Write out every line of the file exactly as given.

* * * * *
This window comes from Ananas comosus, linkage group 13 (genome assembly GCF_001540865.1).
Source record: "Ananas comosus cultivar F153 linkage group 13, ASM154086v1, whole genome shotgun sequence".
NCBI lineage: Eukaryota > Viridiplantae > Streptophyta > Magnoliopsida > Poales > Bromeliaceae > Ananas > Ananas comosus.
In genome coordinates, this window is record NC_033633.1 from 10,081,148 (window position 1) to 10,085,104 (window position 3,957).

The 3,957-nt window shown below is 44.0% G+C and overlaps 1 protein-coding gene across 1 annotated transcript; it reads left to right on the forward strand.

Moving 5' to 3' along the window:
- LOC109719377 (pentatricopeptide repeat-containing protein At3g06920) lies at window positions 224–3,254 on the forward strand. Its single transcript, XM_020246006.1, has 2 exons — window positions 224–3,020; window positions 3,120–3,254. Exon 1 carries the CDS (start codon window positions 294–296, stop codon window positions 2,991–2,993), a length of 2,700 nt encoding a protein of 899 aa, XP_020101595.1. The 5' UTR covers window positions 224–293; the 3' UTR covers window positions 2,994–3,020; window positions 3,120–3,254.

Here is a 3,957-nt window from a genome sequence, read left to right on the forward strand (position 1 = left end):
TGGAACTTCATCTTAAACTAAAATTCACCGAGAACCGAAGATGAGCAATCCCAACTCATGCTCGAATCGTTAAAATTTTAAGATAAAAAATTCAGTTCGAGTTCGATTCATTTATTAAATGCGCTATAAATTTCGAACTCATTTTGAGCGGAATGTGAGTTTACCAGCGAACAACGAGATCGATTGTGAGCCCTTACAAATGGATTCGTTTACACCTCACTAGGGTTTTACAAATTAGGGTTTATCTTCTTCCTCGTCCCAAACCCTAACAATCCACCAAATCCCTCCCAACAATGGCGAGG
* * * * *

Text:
This window comes from Ananas comosus, linkage group 13 (genome assembly GCF_001540865.1).
Source record: "Ananas comosus cultivar F153 linkage group 13, ASM154086v1, whole genome shotgun sequence".
NCBI lineage: Eukaryota > Viridiplantae > Streptophyta > Magnoliopsida > Poales > Bromeliaceae > Ananas > Ananas comosus.
In genome coordinates, this window is record NC_033633.1 from 10,081,148 (window position 1) to 10,085,104 (window position 3,957).

The 3,957-nt window shown below is 44.0% G+C and overlaps 1 protein-coding gene across 1 annotated transcript; it reads left to right on the forward strand.

Moving 5' to 3' along the window:
- LOC109719377 (pentatricopeptide repeat-containing protein At3g06920) lies at window positions 224–3,254 on the forward strand. Its single transcript, XM_020246006.1, has 2 exons — window positions 224–3,020; window positions 3,120–3,254. Exon 1 carries the CDS (start codon window positions 294–296, stop codon window positions 2,991–2,993), a length of 2,700 nt encoding a protein of 899 aa, XP_020101595.1. The 5' UTR covers window positions 224–293; the 3' UTR covers window positions 2,994–3,020; window positions 3,120–3,254.

Here is a 3,957-nt window from a genome sequence, read left to right on the forward strand (position 1 = left end):
TGGAACTTCATCTTAAACTAAAATTCACCGAGAACCGAAGATGAGCAATCCCAACTCATGCTCGAATCGTTAAAATTTTAAGATAAAAAATTCAGTTCGAGTTCGATTCATTTATTAAATGCGCTATAAATTTCGAACTCATTTTGAGCGGAATGTGAGTTTACCAGCGAACAACGAGATCGATTGTGAGCCCTTACAAATGGATTCGTTTACACCTCACTAGGGTTTTACAAATTAGGGTTTATCTTCTTCCTCGTCCCAAACCCTAACAATCCACCAAATCCCTCCCAACAATGGCGAGG